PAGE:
A Setback for the Gandhis

Rahul Gandhi at a roadshow at Sulthan Bathery, Kerala, April 1, 2021

Rebel Congress leaders of the G-23 are expected to revive their calls for an organisational rejig

That Congress saw Kerala as an island of hope for its first family, the Gandhis, was evident in the 2019 Lok Sabha polls. Sensing a huge setback in their pocket boroughs in Uttar Pradesh, Congress scion Rahul Gandhi chose to contest from a second seat, Wayanad, in northern Kerala. Suggestions that he should contest from Karnataka were overruled because many handlers felt that only Kerala offered a sanctuary for him and that the backing from ally Muslim League’s voters would do the trick.

The family’s fears came true when BJP’s Smriti Irani trounced Rahul in Amethi, once a Congress bastion that in the past was represented by his father, uncle, mother and himself. On the other hand, in Kerala, he proved to be a big hit and the campaign that projected him as the next prime minister surprisingly clicked. As a result, the Congress-led United Democratic Front (UDF) swept the polls in the state, winning 19 of the 20 Lok Sabha seats.

The last refuge is under threat now as the results of the Assembly election in Kerala prove. Notwithstanding the Gandhi siblings’ road shows, college visits and corner meetings that attracted tremendous media attention, Congress has done very badly in a state that typically throws out incumbents. The ruling CPM-led Left Democratic Front (LDF), under the leadership of Chief Minister Pinarayi Vijayan, has returned to power in a historic win although the government was buffeted by corruption charges that are being examined by Central agencies.

Lack of cohesion and the absence of a strong chief ministerial candidate, besides trust factors, are some of the major reasons for the UDF’s resounding setback this time round. But the defeat also puts the spotlight on the erosion of confidence in the Gandhis who helped snatch a mammoth victory in 2019. Barely two years later, that fait in the Congress high command and India’s Grand Old Party’s first family has clearly vanished. Rahul and Priyanka Gandhi Vadra were brought in with much fanfare to revive Congress’ campaign and to drum up its poll prospects in the state. With Congress miserably trailing expectations even in this oasis of a state, the knives are going to be out seeking accountability for the loss and to refurbish the party to make it a more democratic entity capable of winning polls. Those who are expected to resume and sharpen their attack are a grouping called the G-23 which comprises 23 senior leaders, including veteran former Union ministers, office bearers and chief ministers. They had demanded an organisational rejig to regenerate the party right from the grassroots level. They resent the party being confined to Delhi.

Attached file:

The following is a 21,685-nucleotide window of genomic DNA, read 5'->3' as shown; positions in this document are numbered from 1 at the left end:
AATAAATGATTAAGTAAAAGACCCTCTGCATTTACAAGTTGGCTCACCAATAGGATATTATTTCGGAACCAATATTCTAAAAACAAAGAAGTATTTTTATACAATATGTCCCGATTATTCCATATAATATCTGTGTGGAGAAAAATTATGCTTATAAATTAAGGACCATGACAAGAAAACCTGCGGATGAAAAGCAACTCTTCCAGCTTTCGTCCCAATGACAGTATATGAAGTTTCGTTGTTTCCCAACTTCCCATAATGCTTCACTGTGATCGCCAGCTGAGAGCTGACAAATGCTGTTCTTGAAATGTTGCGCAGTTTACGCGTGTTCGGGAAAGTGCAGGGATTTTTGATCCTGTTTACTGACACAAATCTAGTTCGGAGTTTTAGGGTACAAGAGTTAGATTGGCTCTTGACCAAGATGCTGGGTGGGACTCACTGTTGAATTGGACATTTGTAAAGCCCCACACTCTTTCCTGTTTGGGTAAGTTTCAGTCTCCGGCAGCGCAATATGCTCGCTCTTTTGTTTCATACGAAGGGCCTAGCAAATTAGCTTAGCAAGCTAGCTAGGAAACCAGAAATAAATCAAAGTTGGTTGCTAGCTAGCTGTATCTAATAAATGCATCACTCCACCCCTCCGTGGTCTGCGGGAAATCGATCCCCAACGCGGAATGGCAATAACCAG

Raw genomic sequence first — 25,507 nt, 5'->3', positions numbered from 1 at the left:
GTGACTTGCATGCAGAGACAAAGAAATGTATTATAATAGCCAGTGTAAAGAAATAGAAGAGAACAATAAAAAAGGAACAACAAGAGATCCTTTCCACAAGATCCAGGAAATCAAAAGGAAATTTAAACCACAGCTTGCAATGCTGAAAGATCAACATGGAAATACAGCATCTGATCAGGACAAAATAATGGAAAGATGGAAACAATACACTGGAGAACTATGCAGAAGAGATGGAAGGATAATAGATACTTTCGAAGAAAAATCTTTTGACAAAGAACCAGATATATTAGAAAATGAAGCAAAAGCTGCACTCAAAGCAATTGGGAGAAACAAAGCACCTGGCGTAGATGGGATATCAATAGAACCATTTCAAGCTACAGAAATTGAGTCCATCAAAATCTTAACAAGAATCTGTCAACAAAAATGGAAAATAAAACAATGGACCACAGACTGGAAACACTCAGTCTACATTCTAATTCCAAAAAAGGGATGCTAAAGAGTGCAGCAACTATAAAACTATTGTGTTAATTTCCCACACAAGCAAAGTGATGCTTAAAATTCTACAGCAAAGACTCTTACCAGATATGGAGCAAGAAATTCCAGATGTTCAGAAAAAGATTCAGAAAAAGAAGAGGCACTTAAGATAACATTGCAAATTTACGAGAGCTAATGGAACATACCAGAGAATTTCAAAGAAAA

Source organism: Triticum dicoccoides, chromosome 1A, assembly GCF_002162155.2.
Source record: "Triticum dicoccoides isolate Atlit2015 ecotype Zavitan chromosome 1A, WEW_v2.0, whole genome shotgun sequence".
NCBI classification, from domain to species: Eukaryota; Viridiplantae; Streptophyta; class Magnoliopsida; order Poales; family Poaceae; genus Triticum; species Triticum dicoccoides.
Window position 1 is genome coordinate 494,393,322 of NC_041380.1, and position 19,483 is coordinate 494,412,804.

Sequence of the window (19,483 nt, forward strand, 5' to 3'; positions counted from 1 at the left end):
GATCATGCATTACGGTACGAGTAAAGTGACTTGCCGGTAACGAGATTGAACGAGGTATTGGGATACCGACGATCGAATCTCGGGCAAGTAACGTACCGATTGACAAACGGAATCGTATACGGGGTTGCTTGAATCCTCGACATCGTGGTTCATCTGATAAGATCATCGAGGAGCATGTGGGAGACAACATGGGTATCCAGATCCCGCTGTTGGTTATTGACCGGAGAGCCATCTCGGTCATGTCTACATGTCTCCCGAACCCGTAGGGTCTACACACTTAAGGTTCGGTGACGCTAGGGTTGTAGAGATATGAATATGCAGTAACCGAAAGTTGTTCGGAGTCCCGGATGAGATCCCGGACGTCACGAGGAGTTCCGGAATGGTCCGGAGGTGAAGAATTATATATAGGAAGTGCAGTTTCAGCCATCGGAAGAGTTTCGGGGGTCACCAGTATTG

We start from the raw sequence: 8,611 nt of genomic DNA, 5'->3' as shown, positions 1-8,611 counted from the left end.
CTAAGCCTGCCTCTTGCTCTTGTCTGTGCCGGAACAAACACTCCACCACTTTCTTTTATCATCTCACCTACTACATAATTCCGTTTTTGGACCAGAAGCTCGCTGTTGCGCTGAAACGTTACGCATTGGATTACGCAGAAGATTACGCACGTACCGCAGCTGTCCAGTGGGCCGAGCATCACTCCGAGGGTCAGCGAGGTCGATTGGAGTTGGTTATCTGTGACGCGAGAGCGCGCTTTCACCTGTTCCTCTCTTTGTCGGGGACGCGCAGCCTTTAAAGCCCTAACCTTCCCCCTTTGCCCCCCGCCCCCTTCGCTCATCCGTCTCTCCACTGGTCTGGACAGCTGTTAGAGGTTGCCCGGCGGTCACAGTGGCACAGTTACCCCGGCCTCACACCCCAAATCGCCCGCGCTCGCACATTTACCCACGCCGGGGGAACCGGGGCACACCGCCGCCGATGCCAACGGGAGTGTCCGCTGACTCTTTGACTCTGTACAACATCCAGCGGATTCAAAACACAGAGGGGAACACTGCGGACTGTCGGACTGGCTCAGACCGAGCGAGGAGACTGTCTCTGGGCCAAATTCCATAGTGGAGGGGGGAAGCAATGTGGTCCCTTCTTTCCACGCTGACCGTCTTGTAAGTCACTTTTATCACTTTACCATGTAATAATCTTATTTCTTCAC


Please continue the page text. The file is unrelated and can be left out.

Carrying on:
Priyanka Gandhi Vadra at Chalakudy, March 31, 2021

They had lain low for some time now, ostensibly maintaining party discipline during the election campaign. The sidelining of Ghulam Nabi Azad, a member of G-23, has further delayed a showdown. Now that the Gandhi siblings have squandered away an opportunity in Kerala, the calls for reforms to put Congress back on the winning track are only expected to get shriller, much to the anguish of criticism-weary Rahul Gandhi and the rest of the family.

To add to the woes of the Gandhi family which has concentrated power in its hands, the party tried unsuccessfully to swing votes in its favour in Assam through various promises in its manifesto that included a legislation to nullify the Citizenship Amendment Act (CAA). Besides, it also vowed to provide jobs in government and the private sector and other sops. The manifesto also said it would waive the debts of farmers. The family had also deputed Chhattisgarh Chief Minister Bhupesh Baghel to camp in the state to see to it that all financial and other requirements of the state unit were met. But ultimately, the strategy didn’t click. In addition to this, party leaders close to the high command are crestfallen about the loss in Puducherry as well as the humiliating meltdown in West Bengal. In Bengal, the situation is so grim for the party that even in its worst years, districts like Murshidabad, Malda and places like Raiganj had stood by the party, but not this time. The party has literally disappeared in the east. The sole consolation in this election season for Congress is its victory in Tamil Nadu, standing on the shoulders of Big Brother DMK.

First published in Open

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